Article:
The training sessions themselves rely heavily on non-traditional communication methods. One workshop might use puppets to simulate a role-play, and another might involve participants splitting up into groups and performing a skit. The key, according to O'Toole, is to motivate young minds through the most effective means of communication: entertainment. And it doesn't stop there. Many of the programme sessions are replicable ideas, that can be carried back to local communities and replayed.
After that initial training, the community leaders will begin the process of starting their own youth groups to carry forth the mission and vision of YCMTW. A group formed out of this process can be as large as eighty people strong. Working out the numbers of young people who might have been affected over the years by the work of Varqa leads to astonishingly high figures, even if only 40-50% of those who are chosen for the programme actually start a group. Being a member of such a local community movement has its advantages too: each year, Varqa hosts a jamboree for all its young members, both direct and indirect, with a series of competitions where groups compete against each other.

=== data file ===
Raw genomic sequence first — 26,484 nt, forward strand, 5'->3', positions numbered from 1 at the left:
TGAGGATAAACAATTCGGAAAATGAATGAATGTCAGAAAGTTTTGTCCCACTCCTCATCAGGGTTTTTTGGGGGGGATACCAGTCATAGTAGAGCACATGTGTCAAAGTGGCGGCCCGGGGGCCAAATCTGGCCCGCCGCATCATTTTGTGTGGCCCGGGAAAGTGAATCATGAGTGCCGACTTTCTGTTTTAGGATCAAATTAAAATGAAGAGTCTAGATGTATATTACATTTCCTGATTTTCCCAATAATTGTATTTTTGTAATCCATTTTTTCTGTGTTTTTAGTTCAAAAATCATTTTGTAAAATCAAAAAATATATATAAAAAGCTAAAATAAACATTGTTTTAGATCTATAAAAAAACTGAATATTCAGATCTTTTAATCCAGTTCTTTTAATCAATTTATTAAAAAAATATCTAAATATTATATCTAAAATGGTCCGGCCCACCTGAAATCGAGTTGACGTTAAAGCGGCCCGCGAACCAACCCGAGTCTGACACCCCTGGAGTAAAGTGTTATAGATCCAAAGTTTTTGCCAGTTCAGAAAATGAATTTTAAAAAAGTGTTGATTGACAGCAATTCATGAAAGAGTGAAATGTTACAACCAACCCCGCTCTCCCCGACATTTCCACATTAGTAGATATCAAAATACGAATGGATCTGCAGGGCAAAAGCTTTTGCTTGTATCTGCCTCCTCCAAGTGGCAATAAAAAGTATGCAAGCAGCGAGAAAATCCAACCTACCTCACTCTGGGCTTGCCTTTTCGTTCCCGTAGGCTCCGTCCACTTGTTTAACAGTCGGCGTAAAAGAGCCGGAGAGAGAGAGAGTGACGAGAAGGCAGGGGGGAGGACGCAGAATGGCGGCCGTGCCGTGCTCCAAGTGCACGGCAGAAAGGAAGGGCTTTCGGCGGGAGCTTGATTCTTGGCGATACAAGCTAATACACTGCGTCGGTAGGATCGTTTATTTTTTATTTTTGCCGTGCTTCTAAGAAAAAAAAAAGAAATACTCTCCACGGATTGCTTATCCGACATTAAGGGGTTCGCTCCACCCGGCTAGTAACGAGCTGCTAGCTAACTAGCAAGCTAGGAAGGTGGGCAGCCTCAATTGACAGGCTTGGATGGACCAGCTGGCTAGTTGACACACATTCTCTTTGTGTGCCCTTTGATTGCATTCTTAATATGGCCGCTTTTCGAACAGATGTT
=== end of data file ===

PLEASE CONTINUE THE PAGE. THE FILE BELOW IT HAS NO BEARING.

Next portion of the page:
Varqa's programme coordinators and community facilitators are an active, articulate group. Sherah, who trained as a facilitator in the very first YCMTW batch, and now works as a teacher at the School of the Nations, has been a facilitator for the programme these last four years. Sherah started a church group in Lodge, Georgetown. She reports that a lot of young women in her group are adamantly against having sex before marriage. At the same time, they are for contraception, because, as she puts it, "no one wants to have a belly." The boys, she says, are not quite sure about monogamy, while the girls, are uniformly for it.